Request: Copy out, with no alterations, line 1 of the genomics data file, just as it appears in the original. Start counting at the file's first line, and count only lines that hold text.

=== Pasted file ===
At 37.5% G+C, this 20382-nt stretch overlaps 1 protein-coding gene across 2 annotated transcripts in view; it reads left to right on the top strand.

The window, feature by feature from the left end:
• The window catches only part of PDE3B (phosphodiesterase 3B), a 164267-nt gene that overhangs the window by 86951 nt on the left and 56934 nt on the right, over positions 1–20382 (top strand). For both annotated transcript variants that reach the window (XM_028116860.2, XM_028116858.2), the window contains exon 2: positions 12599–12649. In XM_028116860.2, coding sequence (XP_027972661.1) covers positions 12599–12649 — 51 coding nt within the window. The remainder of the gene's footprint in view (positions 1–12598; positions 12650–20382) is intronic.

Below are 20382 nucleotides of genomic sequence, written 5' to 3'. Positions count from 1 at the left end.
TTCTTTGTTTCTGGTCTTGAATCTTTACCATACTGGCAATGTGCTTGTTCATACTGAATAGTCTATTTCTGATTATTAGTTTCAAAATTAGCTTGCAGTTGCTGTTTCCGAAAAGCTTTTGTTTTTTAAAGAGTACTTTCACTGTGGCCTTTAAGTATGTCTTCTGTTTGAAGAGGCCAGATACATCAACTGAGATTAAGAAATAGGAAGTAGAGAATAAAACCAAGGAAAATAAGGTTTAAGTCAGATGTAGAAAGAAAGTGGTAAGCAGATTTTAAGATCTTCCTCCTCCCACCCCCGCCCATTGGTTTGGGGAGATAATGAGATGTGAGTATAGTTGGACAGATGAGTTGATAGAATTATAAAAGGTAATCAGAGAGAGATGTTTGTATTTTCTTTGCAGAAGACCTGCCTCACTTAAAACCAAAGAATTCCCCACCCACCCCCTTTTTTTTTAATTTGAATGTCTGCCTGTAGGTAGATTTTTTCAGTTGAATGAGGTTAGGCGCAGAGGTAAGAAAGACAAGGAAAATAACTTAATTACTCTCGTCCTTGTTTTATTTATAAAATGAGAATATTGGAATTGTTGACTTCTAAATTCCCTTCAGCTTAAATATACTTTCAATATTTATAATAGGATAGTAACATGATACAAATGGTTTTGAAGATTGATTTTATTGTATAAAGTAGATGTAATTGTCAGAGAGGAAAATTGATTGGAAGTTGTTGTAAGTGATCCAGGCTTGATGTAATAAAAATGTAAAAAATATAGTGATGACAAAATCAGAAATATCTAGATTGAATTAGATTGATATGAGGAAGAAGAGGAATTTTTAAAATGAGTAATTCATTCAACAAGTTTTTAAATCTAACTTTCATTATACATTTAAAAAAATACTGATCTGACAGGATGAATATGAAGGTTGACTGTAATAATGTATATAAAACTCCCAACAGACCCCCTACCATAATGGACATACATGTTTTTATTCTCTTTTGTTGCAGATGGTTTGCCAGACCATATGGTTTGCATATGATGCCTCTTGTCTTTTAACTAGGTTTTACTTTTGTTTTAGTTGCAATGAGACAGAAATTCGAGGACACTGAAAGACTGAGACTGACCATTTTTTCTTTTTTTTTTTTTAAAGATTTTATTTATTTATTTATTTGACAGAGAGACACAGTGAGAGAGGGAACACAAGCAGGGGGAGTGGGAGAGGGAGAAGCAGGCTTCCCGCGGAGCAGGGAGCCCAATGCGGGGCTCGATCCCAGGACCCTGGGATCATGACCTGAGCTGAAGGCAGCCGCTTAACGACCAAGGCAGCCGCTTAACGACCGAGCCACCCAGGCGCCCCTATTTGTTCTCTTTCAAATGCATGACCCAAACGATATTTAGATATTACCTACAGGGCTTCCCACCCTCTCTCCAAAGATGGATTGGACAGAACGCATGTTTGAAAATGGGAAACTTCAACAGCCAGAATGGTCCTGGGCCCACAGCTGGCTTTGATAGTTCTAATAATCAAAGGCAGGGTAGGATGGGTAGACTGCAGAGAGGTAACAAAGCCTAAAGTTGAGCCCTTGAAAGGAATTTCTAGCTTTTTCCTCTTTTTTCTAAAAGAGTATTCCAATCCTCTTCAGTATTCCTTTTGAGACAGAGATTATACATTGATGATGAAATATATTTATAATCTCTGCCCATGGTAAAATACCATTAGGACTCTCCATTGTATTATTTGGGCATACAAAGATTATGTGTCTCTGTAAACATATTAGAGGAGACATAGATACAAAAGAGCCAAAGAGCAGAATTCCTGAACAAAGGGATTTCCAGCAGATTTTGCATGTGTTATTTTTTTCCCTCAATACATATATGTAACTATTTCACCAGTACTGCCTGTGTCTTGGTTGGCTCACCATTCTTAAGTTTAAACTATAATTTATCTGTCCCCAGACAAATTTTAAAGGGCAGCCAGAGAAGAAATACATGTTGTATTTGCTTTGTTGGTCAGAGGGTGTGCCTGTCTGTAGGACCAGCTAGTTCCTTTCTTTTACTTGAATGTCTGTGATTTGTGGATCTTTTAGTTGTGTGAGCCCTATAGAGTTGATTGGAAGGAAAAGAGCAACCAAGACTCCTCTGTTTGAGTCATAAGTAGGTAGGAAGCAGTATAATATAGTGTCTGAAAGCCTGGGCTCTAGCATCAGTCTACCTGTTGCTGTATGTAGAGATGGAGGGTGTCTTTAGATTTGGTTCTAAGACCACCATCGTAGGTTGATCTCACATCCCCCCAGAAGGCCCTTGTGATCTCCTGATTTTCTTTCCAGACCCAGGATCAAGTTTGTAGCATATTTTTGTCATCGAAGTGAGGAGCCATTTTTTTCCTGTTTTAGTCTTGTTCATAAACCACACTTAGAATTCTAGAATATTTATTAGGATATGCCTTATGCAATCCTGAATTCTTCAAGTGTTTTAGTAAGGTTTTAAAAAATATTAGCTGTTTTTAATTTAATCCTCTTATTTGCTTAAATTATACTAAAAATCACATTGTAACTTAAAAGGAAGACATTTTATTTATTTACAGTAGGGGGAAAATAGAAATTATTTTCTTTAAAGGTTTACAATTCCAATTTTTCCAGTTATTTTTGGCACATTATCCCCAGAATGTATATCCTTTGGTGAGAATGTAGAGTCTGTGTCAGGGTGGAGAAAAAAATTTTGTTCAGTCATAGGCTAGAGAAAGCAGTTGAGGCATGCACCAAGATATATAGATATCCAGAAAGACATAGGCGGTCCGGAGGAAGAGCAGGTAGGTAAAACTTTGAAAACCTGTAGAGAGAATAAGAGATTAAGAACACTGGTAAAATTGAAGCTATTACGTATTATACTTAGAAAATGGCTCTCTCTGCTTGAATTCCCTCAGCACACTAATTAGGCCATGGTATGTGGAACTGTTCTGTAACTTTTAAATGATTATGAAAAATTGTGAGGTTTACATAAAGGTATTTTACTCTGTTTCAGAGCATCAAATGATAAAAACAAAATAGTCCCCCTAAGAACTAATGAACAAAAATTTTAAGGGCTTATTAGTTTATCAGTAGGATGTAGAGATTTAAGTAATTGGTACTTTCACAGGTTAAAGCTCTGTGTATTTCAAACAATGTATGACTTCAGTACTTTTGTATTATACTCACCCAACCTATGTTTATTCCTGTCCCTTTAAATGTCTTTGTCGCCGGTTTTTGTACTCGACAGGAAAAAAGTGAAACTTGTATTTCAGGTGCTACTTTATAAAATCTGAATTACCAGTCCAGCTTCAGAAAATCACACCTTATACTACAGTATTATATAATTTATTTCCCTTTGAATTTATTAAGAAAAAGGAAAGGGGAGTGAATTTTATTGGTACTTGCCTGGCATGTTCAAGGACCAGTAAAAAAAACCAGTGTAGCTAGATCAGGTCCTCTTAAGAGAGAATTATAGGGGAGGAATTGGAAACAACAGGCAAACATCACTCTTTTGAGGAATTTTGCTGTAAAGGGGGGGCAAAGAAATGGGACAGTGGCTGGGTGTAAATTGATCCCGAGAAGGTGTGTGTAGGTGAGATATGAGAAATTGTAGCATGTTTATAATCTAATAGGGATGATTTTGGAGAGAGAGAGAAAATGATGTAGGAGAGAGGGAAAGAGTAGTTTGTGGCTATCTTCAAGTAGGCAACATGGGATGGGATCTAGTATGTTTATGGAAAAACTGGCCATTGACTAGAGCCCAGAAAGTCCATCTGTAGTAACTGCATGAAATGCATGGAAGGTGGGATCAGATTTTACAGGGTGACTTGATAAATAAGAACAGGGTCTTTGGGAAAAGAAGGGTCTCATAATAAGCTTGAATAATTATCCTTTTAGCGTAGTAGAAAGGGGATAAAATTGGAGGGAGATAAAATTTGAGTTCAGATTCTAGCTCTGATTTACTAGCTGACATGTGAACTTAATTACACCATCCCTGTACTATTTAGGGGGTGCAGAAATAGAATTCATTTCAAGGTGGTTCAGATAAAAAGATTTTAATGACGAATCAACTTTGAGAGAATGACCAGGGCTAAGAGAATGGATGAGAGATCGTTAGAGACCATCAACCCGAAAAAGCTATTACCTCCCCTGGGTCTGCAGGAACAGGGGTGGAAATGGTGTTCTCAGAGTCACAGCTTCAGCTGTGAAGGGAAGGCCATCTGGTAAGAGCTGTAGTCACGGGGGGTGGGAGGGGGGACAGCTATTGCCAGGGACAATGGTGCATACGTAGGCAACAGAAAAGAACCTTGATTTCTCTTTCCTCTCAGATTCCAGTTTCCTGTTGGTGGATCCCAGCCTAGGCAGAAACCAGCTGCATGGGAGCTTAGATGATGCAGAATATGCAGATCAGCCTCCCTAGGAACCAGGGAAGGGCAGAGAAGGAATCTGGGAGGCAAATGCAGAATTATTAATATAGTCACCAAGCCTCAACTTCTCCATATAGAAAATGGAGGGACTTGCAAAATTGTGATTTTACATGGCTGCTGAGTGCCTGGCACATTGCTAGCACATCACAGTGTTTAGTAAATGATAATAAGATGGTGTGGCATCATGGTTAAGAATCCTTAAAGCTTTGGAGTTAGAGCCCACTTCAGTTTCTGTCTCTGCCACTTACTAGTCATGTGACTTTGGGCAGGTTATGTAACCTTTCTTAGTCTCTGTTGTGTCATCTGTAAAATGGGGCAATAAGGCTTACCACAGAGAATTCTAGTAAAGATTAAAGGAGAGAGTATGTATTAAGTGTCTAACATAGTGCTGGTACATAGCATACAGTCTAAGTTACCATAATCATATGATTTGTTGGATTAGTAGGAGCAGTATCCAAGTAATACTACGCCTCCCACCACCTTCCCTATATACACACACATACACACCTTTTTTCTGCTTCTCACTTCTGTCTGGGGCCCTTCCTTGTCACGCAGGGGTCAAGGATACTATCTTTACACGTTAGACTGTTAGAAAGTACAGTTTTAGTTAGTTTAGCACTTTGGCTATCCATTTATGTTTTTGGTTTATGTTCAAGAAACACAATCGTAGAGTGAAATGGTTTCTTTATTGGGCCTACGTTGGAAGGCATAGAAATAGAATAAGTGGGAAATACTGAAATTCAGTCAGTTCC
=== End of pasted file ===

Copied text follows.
At 37.5% G+C, this 20382-nt stretch overlaps 1 protein-coding gene across 2 annotated transcripts in view; it reads left to right on the top strand.